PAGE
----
(If you are a LEO I would ask that you chime in on this discussion and let the public know what the reality may be.)
I am listening to local talk radio discussing the story of the 12 that was shot with the realistic toy gun. I am not interested in discussing that case. Rather, I am interested in discussing comments made about police response.
The host stated the police responded to this situation as an “active shooter” scenario.
In this case the gun was a toy, there were no shots fired (nor could there have been). If someone has a gun (the child had it tucked in his belt at the time) and the police are called, does that make it an active shooter scenario?
A short while ago I complained loudly about a news story reporting an active shooter on a Kansas campus. In reading the story, toward the end, I learned no shots had been fired. It was just a situation where police were called because a man was seen with a gun.
If it is standard procedure to treat everyone with a gun as an active shooter scenario, I’m in trouble. I carry everyday. I do so legally. I have a permit to do so. But even if I didn’t, I can carry a gun in Virginia openly with no permit as protected by the Second Amendment.
So, if I follow my constitutional right to carry a weapon and someone freaks out and calls the police. Am I then to be treated as an active shooter?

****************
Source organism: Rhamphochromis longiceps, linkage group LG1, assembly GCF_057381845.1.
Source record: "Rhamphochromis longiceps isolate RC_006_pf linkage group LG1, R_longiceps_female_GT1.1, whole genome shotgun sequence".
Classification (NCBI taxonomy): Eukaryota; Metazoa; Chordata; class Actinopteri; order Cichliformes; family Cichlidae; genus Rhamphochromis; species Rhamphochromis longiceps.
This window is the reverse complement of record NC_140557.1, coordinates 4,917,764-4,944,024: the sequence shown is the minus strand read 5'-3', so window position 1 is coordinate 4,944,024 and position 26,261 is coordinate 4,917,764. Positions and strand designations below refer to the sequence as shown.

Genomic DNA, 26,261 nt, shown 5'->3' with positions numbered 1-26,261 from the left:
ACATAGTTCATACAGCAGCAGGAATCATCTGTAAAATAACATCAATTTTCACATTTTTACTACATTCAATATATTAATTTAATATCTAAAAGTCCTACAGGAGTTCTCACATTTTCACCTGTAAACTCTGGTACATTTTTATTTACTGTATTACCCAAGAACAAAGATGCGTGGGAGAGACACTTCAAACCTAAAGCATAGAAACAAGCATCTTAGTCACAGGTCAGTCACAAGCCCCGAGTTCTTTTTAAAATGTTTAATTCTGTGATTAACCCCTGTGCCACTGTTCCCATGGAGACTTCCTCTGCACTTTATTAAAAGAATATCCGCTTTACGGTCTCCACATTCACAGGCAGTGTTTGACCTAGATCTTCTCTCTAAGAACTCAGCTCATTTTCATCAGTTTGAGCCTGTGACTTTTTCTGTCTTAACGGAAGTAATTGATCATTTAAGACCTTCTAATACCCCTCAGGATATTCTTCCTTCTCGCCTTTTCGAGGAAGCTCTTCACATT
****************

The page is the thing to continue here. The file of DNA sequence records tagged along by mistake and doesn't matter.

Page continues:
If this is the response being trained into our officers, something must change. You can’t assume active shooter because of a gun sighting! You can’t assume someone is a murderer when they are doing something perfectly within the law. (Again this is not about the case, not about pointing a gun at someone, not about real or fake or deadly force.) This is a question about how we are training officers to respond to legal possession of a firearm. The police should know the law and should approach a gun owner as a regular citizen and satisfy curiosity as needed but not guns drawn with adrenaline pumping.
So LEOs what is the response trained to you for a call about a man with a gun?